Wednesday, 30 September 2009


Uncle Kim has Rocked and Rolled all over the world, and he agreed he'd never heard a guitar solo quite like the one Louise played at closing time last night.


We lost Zara to the spinning wheel this afternoon! It was a good first day's work, and we know as the weeks pass her yarn will get more and more relaxed.
Zara was taught by Uncle Kim, pictured here. Kim is a good pirate who lives in the West Indies and grows coco. He comes to visit a few times a year, gets drunk and tells amazing stories.
Kim taught me to spin too. He says you have to let the wool do it's own thing.
For a really good adventure, you can go and stay in his converted chicken shack with en-suite everything. I can put you in touch. He's got a toe missing where a shark got him but he can still build houses and catch your dinner.
Kim tells it as it is , sings the blues, and isn't really my Uncle but he likes it when I call him that.

Tuesday, 29 September 2009


For those of us who couldn't make it to Lisa Anne's show in Nottingham, here are some pictures she kindly sent me.
The first, her wonderful window display at Nottingham gallery.
The second, Lisa Anne by the big tree where all the rebels go.
“Stop making scarves, start making trouble,” she challenges..
Lisa Anne Auerbach is a rebel and a very good one at that.
We love her work, and all the ideas she has.
Read her blog Steal This Sweater.

Thanks for coming Lisa Anne! Here we are, as you saw us, waving hello and goodbye. X

Friday, 25 September 2009


Watch the worlds biggest and most beautiful poem emerge at the Poetry Society this weekend. There are a lot of letters to stitch together. The poem is still secret but clues are sure to come to those who lend fingers and company!
Here is picture of the lovely cafe, which will be on hand all day.

Here is Philosophy by Gwyneth Lewis

"Knitting is like everything," it's tempting to say.
No. Knitting's like knitting. sure, there's cosmology

in Norwegian sweaters with vertical stars,
but as science that doesn't get us far.

If space is made of superstrings
then God's a knitter and everything

is craft. perhaps we can darn
tears in space- time continuum

and travel down wormholes to begin
to purl in another dimension's skein.

But no. There are things you can't knit:
a spaceship. A husband, though the wish

might be strong and the softest thread
would be perfect for the hair on his head,

another, tougher, that washes well
for his pecs and abdominals. You can stitch a soul

daily and unpick mistakes,
perform some moral nip and tucks-

forgiveness. Look out. your Frankenstein
might turn and start knitting you again.

Wednesday, 23 September 2009


Aketsun is our new friend from Japan, who has just announced she will jolly up Christmas at Prick Your Finger. An amazing show of stitched windows onto far off knitted lands where brightly dressed dolls love you, will surely be a wonderful experience. Aketsun we look forward to greeting you!


One of the perks of being a knitter with an internet connection is that you can get to know knitting cousins in far away places. I think I first became aware of Lisa Anne when we appeared in KnitKnit by Sabrina Gschwandtner and then I've followed her blog and worn her 'Saddlesore' badge ever since. Lisa Anne rocked up to the shop on Saturday. She had a sore butt because some idiot knocked her off her bike on the way to the airport.

We went for a Pint of London Pride. Lisa Anne is here for a solo show at Nottingham Art Gallery which has shut for re building, but they are showing artists in the window. Lisa Anne has made a series of green Nottingham Forest Sweaters for her show entitled "Take this Knitting machine and Shove it". She has knitted the city's rebel heritage into jumpers and mini skirts for merry feminists, and will be talking about her work tomorrow. I recommend it because there isn't anyone quite like her!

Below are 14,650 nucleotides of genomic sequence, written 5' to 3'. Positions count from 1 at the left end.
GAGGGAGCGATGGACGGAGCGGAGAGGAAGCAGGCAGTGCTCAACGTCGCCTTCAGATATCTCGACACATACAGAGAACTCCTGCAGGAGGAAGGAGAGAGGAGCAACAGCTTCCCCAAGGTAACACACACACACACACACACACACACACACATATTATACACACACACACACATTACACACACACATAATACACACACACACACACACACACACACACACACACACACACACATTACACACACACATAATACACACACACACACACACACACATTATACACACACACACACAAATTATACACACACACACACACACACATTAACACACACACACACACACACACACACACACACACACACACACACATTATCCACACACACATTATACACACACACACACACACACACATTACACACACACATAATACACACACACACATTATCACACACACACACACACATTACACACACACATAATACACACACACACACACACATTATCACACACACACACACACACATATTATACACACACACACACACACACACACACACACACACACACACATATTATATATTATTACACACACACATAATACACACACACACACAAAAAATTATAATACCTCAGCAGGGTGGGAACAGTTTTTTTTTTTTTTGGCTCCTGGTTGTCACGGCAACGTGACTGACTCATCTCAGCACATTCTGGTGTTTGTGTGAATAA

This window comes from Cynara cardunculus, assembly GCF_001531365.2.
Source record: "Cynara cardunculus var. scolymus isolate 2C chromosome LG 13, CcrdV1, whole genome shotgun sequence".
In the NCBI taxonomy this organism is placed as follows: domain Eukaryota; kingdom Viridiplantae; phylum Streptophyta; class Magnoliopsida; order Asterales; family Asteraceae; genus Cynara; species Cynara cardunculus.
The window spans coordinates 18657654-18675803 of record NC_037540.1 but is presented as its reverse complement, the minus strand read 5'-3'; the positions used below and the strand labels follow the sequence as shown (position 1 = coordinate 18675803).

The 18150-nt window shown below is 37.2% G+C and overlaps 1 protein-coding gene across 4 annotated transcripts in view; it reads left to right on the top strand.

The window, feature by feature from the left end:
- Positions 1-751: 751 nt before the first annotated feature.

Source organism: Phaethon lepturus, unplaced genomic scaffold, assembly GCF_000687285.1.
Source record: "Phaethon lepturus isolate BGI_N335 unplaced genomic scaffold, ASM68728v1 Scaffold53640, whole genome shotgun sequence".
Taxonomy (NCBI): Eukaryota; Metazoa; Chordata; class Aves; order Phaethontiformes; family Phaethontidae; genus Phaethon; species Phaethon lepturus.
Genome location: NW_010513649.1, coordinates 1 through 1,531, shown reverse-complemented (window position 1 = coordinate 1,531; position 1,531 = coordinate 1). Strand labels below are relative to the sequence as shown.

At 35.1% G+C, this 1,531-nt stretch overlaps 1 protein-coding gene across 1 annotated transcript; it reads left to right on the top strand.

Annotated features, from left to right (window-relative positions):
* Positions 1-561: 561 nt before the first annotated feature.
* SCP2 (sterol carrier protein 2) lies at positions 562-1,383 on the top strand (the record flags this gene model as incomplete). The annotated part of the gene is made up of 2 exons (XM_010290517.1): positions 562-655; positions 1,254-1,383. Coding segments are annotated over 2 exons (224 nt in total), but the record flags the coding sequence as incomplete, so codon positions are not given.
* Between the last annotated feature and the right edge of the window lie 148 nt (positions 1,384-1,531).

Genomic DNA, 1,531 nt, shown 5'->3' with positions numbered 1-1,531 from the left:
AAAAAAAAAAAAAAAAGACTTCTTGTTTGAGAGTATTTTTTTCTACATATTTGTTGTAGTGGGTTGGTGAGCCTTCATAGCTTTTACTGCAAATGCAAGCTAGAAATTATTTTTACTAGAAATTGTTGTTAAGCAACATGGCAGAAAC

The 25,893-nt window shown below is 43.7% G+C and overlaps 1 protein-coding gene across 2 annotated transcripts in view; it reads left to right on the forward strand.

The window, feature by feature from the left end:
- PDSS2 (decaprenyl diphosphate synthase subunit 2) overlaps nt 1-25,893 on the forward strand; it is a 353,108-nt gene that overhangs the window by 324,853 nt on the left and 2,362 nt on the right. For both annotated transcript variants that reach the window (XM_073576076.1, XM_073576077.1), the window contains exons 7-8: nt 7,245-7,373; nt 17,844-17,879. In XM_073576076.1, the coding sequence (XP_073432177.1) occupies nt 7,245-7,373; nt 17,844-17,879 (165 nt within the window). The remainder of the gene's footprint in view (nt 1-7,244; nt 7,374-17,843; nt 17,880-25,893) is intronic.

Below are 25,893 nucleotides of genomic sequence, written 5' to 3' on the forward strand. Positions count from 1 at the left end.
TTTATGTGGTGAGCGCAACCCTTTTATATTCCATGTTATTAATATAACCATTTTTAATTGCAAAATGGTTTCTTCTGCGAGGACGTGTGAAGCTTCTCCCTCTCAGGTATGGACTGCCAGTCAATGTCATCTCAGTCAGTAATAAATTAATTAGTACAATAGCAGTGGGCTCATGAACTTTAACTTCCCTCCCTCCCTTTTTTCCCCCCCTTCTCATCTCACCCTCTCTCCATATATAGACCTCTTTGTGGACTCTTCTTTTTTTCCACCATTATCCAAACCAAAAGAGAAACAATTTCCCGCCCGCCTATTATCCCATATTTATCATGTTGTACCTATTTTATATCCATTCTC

Find out more click here.
In the pub, Lisa was knitting a red square for a project on Saturday, where everyone is invited to submit a square with some text.
Lisa Anne's square is knitted with our favourite red Wensleydale Longwool. (She bought some more of it to knit a cardigan.) The idea of attaching text to squares came after experiencing knitting circles in LA where everyone discusses shows on television. Not having a television, she fancied discussing something a bit more in depth.
Then we found ourselves at the Derek Jarman Award ceremony, where there were lots of canopes. We weren't allowed to take our drinks into the cinema, we had to leave them on this table. Lisa Anne had the genius idea of identifying her beer with a bit of red wool. TOP TIP!
Lisa was wearing one of her jumpers. On the front it said
"Strangle the last king with the entrails of the last priest." and on the back it said,
"Mend the roads with the ruins of churches."
Both sayings that the English used to shout in pubs and at protests.

To see and hear more, get yourself to Nottingham tomorrow! Trains leave from St. Pancras and it takes a couple of hours, otherwise, check out Lisa's blog "Steal this Sweater" the link to which is just to the right on this blog!
Thanks for a lovely time Lisa Anne.

Sunday, 20 September 2009


We are delighted to welcome Anna Von Wilkinson into the fold of PYF. Anna is a talented lady who managed to ply a kilo of 'Lavender Puff' on her first day. I would like to apologise to Anna for making her pose for a photo when she was more than ready to go home.

Thursday, 17 September 2009



For those of us in need of a good weep, may I suggest, in case you'd missed it, the informative documentary about the troubles with Harris Tweed. You can catch up on the i player and there is another episode next week.
There are some brilliant people out there, bringing the production back to life but it isn't easy. Buy Harris Tweed if ever you can, and if you can't find it or afford it, just talk appreciatively of it, often...

Tuesday, 15 September 2009


PYF's en vacance, turned out to be a very practical time. We have alterations; please walk this way.

Yes, a new counter. It is constructed with housing joints from one display case top from Cumbria, two kitchen doors found by the river in Oxford, 4 floorboards from Norfolk, an old Ikea bed base from Bethnal Green and a set of fairy lights from Dalston Market. All the shelves light up, it's stained Mohogany on the outside and white gloss on the inside. I made it with lots of help from Louise and Jay.

Then, I thought it looked so good in the shop that it put the wall and door behind it to shame, so on Sunday night, me and Radio 3 knocked it down.